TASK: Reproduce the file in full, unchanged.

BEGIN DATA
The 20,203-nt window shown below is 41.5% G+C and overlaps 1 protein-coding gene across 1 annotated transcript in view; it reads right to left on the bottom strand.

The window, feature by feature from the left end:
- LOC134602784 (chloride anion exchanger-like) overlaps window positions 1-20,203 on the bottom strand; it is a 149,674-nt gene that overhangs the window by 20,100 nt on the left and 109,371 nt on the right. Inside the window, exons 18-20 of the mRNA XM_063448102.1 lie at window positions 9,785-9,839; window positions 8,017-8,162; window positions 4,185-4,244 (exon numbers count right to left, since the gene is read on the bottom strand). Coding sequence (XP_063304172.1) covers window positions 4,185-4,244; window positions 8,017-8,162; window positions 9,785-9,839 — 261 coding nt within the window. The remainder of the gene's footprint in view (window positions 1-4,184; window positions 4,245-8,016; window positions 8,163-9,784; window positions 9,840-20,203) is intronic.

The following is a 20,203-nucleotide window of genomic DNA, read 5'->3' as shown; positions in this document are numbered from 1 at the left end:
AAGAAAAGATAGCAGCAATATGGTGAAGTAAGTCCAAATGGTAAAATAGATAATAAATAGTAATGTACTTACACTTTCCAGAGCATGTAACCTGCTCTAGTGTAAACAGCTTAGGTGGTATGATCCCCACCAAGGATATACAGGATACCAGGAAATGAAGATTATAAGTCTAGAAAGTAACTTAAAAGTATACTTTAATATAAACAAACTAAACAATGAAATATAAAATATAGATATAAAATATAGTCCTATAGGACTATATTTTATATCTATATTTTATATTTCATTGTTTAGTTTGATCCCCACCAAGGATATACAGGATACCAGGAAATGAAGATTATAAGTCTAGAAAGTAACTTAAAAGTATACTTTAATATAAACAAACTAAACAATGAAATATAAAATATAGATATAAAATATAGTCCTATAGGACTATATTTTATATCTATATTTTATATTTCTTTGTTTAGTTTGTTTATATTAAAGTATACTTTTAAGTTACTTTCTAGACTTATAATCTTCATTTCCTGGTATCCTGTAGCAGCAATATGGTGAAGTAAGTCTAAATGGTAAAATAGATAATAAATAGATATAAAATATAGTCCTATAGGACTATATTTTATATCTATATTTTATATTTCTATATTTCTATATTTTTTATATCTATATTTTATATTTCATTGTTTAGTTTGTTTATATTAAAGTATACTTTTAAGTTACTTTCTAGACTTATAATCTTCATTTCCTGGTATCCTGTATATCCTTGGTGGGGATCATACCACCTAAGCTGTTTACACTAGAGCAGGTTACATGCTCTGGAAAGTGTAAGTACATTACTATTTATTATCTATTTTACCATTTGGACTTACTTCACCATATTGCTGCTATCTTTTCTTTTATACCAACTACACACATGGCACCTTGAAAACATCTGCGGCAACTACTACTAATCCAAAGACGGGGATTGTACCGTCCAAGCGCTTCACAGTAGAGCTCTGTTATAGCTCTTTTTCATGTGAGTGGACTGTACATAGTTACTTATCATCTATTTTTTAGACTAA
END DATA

The 20,203-nt window shown below is 41.5% G+C and overlaps 1 protein-coding gene across 1 annotated transcript in view; it reads right to left on the bottom strand.

The window, feature by feature from the left end:
- LOC134602784 (chloride anion exchanger-like) overlaps window positions 1-20,203 on the bottom strand; it is a 149,674-nt gene that overhangs the window by 20,100 nt on the left and 109,371 nt on the right. Inside the window, exons 18-20 of the mRNA XM_063448102.1 lie at window positions 9,785-9,839; window positions 8,017-8,162; window positions 4,185-4,244 (exon numbers count right to left, since the gene is read on the bottom strand). Coding sequence (XP_063304172.1) covers window positions 4,185-4,244; window positions 8,017-8,162; window positions 9,785-9,839 — 261 coding nt within the window. The remainder of the gene's footprint in view (window positions 1-4,184; window positions 4,245-8,016; window positions 8,163-9,784; window positions 9,840-20,203) is intronic.

The following is a 20,203-nucleotide window of genomic DNA, read 5'->3' as shown; positions in this document are numbered from 1 at the left end:
AAGAAAAGATAGCAGCAATATGGTGAAGTAAGTCCAAATGGTAAAATAGATAATAAATAGTAATGTACTTACACTTTCCAGAGCATGTAACCTGCTCTAGTGTAAACAGCTTAGGTGGTATGATCCCCACCAAGGATATACAGGATACCAGGAAATGAAGATTATAAGTCTAGAAAGTAACTTAAAAGTATACTTTAATATAAACAAACTAAACAATGAAATATAAAATATAGATATAAAATATAGTCCTATAGGACTATATTTTATATCTATATTTTATATTTCATTGTTTAGTTTGATCCCCACCAAGGATATACAGGATACCAGGAAATGAAGATTATAAGTCTAGAAAGTAACTTAAAAGTATACTTTAATATAAACAAACTAAACAATGAAATATAAAATATAGATATAAAATATAGTCCTATAGGACTATATTTTATATCTATATTTTATATTTCTTTGTTTAGTTTGTTTATATTAAAGTATACTTTTAAGTTACTTTCTAGACTTATAATCTTCATTTCCTGGTATCCTGTAGCAGCAATATGGTGAAGTAAGTCTAAATGGTAAAATAGATAATAAATAGATATAAAATATAGTCCTATAGGACTATATTTTATATCTATATTTTATATTTCTATATTTCTATATTTTTTATATCTATATTTTATATTTCATTGTTTAGTTTGTTTATATTAAAGTATACTTTTAAGTTACTTTCTAGACTTATAATCTTCATTTCCTGGTATCCTGTATATCCTTGGTGGGGATCATACCACCTAAGCTGTTTACACTAGAGCAGGTTACATGCTCTGGAAAGTGTAAGTACATTACTATTTATTATCTATTTTACCATTTGGACTTACTTCACCATATTGCTGCTATCTTTTCTTTTATACCAACTACACACATGGCACCTTGAAAACATCTGCGGCAACTACTACTAATCCAAAGACGGGGATTGTACCGTCCAAGCGCTTCACAGTAGAGCTCTGTTATAGCTCTTTTTCATGTGAGTGGACTGTACATAGTTACTTATCATCTATTTTTTAGACTAA